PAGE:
“I hope you’ll meet someone handy one day.”

That’s what my well-intentioned mother says whenever I share my dream of buying a house and flipping it. She can’t picture me breaking down walls, laying tile or replacing the shingles on my own and I can’t exactly blame her. When’s the last time you saw a woman tighten a leaky faucet on TV? Unless you personally know someone who does their own repairs, the representation isn’t really out there.

In the construction industry, women are also dramatically underrepresented. Despite being one of Canada’s largest employers (with 1.4 million people in the industry), women make up only 12 percent of the pie. And it’s estimated that nearly 75 percent of these jobs are filled by off-site administrators, managers, salespeople, etc.

But there are many women out there making moves (and building homes), both personally and professionally. I spoke to Annastacia Plaskos, the founder and CEO of Fix It Females, and Despina Zanganas, a Toronto-based realtor who specializes in working with women and renovated her home by herself, to share their experiences.

Photo: Fix It Females 

Building a business from the ground up.

When Plaskos got her start in the construction industry 17 years ago, things looked very different for her then they do today.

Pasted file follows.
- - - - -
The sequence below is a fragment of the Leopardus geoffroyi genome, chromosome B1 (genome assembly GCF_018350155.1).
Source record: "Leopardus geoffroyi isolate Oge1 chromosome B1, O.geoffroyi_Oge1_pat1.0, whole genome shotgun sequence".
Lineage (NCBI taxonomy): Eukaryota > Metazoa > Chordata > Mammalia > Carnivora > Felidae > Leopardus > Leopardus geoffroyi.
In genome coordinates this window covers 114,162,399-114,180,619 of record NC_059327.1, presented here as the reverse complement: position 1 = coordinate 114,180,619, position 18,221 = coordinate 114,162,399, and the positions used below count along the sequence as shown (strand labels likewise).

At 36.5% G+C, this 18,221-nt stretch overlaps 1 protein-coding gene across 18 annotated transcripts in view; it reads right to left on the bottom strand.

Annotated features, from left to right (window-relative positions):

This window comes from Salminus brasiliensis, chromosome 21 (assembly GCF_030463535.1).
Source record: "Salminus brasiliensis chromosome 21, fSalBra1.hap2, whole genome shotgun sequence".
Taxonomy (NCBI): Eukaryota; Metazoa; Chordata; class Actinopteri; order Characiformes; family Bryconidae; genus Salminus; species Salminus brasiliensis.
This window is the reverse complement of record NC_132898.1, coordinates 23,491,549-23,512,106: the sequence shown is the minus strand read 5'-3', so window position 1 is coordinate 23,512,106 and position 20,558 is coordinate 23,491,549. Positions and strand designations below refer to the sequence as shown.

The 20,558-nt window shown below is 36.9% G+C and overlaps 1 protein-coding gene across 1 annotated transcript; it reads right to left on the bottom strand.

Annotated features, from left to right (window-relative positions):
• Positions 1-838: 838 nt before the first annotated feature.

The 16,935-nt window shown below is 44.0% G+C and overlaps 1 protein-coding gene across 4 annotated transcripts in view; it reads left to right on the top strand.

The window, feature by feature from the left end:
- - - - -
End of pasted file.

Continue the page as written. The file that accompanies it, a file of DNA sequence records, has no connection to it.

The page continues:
“When I would work for other contractors, it was very hard to get hired as a female labourer or even in trades,” she says. “Guys would bark at me. When I would walk on-site they wouldn’t talk to me. If I had a male working with me, people would always direct their questions to them.”

Today, Plaskos runs Fix It Females — a renovation company in Toronto that was founded in 2004 and predominantly employs women. She was having trouble getting hired onto male crews and wanted to do what she loved. When she realized there were clients out there who were eager to work with female contractors specifically, Plaskos jumped into the new niche with both feet. “I created this company to provide a platform for women where we can do the work we’re good at, without worrying about being judged by the people we’re working for.”

In Canada, only 4.4 percent of current apprentices across 72 different skills are women. In British Columbia, 91 percent of tradespeople are currently employed with a median wage of $31 an hour, or $60,000 a year. This is a high-paying, skilled profession that Plaskos would like more women to view as a viable career path.